All Classical Radio James Depreist

LitWatch January: Winter Fishtrap, translation of a 6th-century poet, and the charm of backyard chickens

A new year brings a Fishtrap workshop, as well as authors talking about philanthropy, Higgs boson, and becoming a better cook. And chickens.


Winter can be an excellent time to hole up and write. Winter Fishtrap in Enterprise provides an opportunity to do just that.

I’m January bringing you
A year of days — all brand, brand new;
I step upon the frosty ground.
When chimes and sleighbells ring around;
You welcome me and children sing,
And joy comes into everything.
I bring you love and lots of cheer,
And work and friends for all the year.

I’m January by Annette Wynne

The new year is here and kicks off with a workshop weekend presented by Fishtrap. Fishtrap was created by bookstore owner Rich Wandschneider, poet and essayist Kim Stafford, and award-winning journalist and historian Alvin Josephy in 1988 as a writers and publishers gathering, and has since grown to become the largest writers’ organization in Wallowa County. Fishtrap programs Winter Fishtrap, The Big Read, and the Outpost Wilderness Writing Program have recently been joined by Fishtrap Fireside, which is in its 11th season.

On Friday, Jan. 12, the organization will kick off its Winter Fishtrap: Can We Talk? weekend featuring conversations, presentations, and workshops designed to unify the community. “What are the differences between dialogue, discussion, and debate?,” considers the event description, “How can we learn to see past our divisions and focus on the values we share?”

The weekend will begin at 6 p.m. with an opening reception, followed by remarks from keynote speaker Kristine F. Hoover of Gonzaga University. On Saturday morning, there will be a participatory dialogue session with Seth Kinzie and Craig Pesti-Strobel called Reconnecting: A Listening Mandala followed by a panel on Working Together When We Don’t Agree; a workshop, Depolarizing Within, with Steve Radcliffe; and a conversation on Talking Across Generations with Jacy Sohappy of the Nez Perce Wallowa Homeland. At 7 p.m., a screening of The Color of Conscience: Human Rights Movement in Idaho will be followed by a Q&A with the film’s producer, Marcia Franklin of Idaho Public Television.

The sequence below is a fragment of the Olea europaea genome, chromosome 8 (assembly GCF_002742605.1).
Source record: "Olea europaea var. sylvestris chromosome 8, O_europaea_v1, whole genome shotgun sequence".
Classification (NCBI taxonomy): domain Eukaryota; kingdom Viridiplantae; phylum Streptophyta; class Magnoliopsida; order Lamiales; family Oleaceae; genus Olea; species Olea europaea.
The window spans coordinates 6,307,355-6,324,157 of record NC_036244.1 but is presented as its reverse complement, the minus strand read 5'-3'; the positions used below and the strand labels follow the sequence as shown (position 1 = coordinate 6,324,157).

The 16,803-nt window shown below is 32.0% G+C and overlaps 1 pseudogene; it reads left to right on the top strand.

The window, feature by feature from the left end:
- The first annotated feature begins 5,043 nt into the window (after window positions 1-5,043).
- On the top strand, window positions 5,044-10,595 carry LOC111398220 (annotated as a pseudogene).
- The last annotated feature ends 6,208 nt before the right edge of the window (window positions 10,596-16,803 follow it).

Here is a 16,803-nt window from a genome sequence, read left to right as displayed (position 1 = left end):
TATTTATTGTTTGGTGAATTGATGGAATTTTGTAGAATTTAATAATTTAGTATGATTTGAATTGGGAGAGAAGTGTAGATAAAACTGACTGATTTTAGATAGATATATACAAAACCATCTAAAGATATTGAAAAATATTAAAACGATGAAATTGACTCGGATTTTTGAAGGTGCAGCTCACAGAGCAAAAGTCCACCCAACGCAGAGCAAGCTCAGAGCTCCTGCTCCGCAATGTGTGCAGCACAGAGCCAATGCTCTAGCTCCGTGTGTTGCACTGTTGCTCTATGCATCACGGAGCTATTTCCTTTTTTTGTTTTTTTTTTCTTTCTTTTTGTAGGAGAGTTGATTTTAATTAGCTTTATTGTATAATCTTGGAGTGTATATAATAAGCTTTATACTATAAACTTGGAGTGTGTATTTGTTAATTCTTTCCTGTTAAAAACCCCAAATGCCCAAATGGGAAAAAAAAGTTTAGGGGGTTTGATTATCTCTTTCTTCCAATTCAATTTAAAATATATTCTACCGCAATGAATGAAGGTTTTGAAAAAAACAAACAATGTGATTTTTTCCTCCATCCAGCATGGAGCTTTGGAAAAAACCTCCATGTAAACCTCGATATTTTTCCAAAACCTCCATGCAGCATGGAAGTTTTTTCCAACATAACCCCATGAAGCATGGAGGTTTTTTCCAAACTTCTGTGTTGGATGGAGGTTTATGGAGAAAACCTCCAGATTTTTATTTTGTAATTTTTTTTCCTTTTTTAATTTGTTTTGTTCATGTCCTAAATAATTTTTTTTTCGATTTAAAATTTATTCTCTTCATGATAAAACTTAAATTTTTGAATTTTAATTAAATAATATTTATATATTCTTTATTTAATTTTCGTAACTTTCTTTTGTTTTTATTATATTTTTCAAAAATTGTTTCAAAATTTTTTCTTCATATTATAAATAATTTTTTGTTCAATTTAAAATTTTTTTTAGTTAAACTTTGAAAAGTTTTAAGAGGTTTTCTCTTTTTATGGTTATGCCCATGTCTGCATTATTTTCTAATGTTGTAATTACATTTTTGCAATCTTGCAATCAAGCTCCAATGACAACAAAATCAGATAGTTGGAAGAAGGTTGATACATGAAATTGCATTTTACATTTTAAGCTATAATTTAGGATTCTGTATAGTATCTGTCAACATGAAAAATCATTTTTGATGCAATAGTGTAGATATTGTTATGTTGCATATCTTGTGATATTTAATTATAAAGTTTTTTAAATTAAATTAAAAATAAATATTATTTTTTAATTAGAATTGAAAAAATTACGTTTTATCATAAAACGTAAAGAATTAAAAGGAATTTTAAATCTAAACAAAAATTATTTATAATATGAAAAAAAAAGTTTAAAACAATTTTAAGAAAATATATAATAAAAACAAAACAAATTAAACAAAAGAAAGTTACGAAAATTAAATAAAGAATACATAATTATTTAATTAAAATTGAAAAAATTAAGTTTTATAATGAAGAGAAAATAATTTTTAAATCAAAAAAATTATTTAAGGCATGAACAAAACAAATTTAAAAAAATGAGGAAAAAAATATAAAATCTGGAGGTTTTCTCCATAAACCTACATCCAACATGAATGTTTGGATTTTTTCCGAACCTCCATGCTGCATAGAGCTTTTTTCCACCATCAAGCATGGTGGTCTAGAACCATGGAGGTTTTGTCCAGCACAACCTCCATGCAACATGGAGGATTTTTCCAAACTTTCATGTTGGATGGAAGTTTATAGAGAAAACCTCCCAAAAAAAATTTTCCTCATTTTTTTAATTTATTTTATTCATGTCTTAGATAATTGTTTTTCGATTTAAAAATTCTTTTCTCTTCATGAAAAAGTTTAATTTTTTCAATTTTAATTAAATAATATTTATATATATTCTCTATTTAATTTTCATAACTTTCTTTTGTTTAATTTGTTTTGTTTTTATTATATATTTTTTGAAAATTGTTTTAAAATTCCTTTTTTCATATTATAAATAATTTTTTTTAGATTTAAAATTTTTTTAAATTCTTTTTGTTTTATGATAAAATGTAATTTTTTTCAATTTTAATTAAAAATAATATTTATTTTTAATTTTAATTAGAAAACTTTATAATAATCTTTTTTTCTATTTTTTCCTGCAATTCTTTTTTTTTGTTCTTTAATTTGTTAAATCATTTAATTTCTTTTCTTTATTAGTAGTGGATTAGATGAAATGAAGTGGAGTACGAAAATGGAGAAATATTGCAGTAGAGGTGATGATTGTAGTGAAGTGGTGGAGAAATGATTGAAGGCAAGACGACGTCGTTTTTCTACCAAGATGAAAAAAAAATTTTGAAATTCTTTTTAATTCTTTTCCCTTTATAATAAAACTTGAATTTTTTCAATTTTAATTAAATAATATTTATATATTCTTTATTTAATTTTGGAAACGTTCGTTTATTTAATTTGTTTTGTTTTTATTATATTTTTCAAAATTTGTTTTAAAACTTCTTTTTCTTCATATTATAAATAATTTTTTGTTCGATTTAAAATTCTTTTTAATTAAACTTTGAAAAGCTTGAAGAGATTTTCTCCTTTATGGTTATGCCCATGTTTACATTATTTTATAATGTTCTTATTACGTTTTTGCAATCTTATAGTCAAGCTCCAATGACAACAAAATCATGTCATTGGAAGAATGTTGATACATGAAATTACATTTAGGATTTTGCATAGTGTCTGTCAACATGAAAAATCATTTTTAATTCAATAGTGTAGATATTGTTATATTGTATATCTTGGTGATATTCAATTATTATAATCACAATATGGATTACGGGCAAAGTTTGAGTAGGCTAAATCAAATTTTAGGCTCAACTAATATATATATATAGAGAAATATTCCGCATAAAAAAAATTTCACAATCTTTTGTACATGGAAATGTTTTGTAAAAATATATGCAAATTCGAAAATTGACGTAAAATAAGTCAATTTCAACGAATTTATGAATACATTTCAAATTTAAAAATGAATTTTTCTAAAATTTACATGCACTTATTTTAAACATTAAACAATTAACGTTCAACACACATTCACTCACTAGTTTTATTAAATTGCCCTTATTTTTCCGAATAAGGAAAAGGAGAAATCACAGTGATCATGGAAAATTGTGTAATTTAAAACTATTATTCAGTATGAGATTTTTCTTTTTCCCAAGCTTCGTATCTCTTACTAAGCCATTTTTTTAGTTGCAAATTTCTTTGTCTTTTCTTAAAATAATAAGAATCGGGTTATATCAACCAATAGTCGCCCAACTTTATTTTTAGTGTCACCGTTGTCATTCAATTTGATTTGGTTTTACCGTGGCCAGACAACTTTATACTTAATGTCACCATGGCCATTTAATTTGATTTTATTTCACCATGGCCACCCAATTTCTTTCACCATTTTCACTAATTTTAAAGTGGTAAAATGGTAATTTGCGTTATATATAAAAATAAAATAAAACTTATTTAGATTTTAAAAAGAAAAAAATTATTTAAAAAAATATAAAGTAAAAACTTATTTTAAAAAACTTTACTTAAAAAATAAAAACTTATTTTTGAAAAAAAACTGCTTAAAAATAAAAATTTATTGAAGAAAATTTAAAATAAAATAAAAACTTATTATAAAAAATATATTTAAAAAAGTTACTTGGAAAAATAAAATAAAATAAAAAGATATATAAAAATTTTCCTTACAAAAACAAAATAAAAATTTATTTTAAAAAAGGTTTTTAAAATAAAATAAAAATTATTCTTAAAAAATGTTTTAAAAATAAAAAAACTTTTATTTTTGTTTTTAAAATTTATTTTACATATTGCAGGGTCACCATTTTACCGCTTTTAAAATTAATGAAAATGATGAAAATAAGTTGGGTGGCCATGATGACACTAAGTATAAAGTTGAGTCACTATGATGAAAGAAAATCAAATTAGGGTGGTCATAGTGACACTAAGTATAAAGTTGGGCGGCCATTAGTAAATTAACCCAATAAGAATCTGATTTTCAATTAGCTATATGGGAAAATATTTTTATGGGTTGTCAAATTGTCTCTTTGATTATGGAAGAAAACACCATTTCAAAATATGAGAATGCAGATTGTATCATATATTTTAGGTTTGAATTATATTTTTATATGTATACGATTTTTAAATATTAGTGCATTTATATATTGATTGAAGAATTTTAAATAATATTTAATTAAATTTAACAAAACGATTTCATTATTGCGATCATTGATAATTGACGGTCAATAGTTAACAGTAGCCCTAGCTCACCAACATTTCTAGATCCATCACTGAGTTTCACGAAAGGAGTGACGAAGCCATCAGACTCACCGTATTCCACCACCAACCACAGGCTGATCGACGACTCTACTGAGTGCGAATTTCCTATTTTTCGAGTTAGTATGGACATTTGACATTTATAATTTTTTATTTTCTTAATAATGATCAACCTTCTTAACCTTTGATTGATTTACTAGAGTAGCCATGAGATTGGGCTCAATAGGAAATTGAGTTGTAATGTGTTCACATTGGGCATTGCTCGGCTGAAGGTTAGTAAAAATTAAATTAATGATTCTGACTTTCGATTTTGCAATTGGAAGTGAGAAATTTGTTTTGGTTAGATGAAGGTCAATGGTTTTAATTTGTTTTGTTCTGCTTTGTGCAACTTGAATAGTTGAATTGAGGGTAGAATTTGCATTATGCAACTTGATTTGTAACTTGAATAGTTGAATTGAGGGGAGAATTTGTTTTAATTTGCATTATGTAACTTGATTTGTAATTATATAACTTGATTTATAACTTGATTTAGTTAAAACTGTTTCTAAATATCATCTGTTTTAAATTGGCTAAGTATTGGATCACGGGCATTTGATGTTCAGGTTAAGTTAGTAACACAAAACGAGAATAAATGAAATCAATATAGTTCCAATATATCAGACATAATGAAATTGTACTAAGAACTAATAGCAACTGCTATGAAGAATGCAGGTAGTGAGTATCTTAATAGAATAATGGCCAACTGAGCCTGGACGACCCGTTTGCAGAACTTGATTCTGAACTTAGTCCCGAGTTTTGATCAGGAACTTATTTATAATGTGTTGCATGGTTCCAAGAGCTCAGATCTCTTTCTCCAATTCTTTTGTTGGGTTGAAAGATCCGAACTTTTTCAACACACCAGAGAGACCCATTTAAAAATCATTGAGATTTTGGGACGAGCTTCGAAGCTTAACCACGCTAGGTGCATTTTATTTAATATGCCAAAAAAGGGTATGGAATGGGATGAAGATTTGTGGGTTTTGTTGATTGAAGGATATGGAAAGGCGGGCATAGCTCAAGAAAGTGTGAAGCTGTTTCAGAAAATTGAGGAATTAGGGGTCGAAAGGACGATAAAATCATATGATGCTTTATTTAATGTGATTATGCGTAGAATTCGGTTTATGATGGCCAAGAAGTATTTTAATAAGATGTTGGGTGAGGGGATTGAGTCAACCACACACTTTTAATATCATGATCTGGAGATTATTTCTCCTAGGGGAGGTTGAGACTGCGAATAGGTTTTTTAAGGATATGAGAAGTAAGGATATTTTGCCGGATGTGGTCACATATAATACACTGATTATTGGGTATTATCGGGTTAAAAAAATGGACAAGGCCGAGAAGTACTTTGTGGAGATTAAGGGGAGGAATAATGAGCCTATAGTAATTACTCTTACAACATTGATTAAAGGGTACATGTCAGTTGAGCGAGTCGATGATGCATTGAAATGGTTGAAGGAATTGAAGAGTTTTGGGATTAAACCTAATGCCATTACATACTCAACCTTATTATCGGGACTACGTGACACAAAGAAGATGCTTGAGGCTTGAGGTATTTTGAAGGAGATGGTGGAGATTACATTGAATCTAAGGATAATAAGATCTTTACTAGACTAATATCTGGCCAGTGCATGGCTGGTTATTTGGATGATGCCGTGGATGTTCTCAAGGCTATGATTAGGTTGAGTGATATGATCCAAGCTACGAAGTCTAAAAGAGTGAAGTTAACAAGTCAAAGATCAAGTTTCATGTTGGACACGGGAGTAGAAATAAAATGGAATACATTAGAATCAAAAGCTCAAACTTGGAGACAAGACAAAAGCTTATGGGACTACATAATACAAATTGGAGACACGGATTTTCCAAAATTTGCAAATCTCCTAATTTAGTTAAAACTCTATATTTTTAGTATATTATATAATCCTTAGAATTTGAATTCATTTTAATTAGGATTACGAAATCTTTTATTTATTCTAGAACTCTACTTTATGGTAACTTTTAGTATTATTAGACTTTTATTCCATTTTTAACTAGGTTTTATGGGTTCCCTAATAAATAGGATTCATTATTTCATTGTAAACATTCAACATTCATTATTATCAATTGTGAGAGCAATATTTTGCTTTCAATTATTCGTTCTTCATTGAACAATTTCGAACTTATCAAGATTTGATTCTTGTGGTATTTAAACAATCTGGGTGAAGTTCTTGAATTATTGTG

At 8:30 a.m. Sunday, Jan. 14, continental breakfast and the opportunity to chat with other authors and participants will be followed by a conversation and performance about connection and boundaries with 2023-24 Fishtrap Writer-in-Residence Jason Graham aka MOsley WOtta.


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Winter Fishtrap takes place in the Bowlby Building in Enterprise, with full weekend in-person registration costing $150. Individual events are ticketed at various prices, and virtual distance access starts at $20.

Week 1: Jan. 1-7

Fishtrap Fireside
Presented by Fishtrap
7 p.m. Friday, Jan. 5, and online
Fishtrap headquarters and online
107 W. Main St., Enterprise

Fishtrap presents the 11th season of Fireside readings featuring Wallowa County writers. The monthly series present a platform for writers in genres including poetry, fiction, history, humor, memoir, science fiction, fantasy, essay, travelogue, food, humor, and more. This month’s readers are Jim Dameron, Talia Filipek, and Zanni Schauffler.

Week 2: Jan. 8-14

Amy Schiller in Conversation with William Deresiewicz
Presented by Powell’s Books
7 p.m. Monday, Jan. 8
Powell’s City of Books
1005 W. Burnside St., Portland